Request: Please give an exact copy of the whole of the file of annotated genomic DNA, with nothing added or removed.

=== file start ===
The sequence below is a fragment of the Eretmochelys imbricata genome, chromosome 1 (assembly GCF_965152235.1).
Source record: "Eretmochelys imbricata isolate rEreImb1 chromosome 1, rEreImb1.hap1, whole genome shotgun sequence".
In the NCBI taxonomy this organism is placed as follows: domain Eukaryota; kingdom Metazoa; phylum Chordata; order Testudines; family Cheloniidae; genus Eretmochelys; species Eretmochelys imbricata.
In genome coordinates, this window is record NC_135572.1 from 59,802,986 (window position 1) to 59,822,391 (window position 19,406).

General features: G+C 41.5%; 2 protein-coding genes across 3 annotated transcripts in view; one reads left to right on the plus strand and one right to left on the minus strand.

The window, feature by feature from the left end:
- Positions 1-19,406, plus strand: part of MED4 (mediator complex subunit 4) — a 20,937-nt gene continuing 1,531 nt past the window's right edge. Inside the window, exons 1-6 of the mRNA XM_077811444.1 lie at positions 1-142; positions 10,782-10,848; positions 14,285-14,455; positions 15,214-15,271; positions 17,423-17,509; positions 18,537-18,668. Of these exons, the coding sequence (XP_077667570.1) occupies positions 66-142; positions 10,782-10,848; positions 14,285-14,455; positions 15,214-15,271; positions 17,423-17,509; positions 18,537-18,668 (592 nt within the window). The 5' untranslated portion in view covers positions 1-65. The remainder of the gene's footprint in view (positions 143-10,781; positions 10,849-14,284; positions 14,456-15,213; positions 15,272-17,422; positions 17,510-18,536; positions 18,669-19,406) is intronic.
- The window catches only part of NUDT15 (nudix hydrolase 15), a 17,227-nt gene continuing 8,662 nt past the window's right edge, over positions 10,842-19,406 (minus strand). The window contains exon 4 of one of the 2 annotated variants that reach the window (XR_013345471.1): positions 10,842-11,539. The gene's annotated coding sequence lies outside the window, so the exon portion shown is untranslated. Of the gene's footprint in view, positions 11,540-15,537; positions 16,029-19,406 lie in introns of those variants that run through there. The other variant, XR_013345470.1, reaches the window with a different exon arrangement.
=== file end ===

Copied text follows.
The sequence below is a fragment of the Eretmochelys imbricata genome, chromosome 1 (assembly GCF_965152235.1).
Source record: "Eretmochelys imbricata isolate rEreImb1 chromosome 1, rEreImb1.hap1, whole genome shotgun sequence".
In the NCBI taxonomy this organism is placed as follows: domain Eukaryota; kingdom Metazoa; phylum Chordata; order Testudines; family Cheloniidae; genus Eretmochelys; species Eretmochelys imbricata.
In genome coordinates, this window is record NC_135572.1 from 59,802,986 (window position 1) to 59,822,391 (window position 19,406).

General features: G+C 41.5%; 2 protein-coding genes across 3 annotated transcripts in view; one reads left to right on the plus strand and one right to left on the minus strand.

The window, feature by feature from the left end:
- Positions 1-19,406, plus strand: part of MED4 (mediator complex subunit 4) — a 20,937-nt gene continuing 1,531 nt past the window's right edge. Inside the window, exons 1-6 of the mRNA XM_077811444.1 lie at positions 1-142; positions 10,782-10,848; positions 14,285-14,455; positions 15,214-15,271; positions 17,423-17,509; positions 18,537-18,668. Of these exons, the coding sequence (XP_077667570.1) occupies positions 66-142; positions 10,782-10,848; positions 14,285-14,455; positions 15,214-15,271; positions 17,423-17,509; positions 18,537-18,668 (592 nt within the window). The 5' untranslated portion in view covers positions 1-65. The remainder of the gene's footprint in view (positions 143-10,781; positions 10,849-14,284; positions 14,456-15,213; positions 15,272-17,422; positions 17,510-18,536; positions 18,669-19,406) is intronic.
- The window catches only part of NUDT15 (nudix hydrolase 15), a 17,227-nt gene continuing 8,662 nt past the window's right edge, over positions 10,842-19,406 (minus strand). The window contains exon 4 of one of the 2 annotated variants that reach the window (XR_013345471.1): positions 10,842-11,539. The gene's annotated coding sequence lies outside the window, so the exon portion shown is untranslated. Of the gene's footprint in view, positions 11,540-15,537; positions 16,029-19,406 lie in introns of those variants that run through there. The other variant, XR_013345470.1, reaches the window with a different exon arrangement.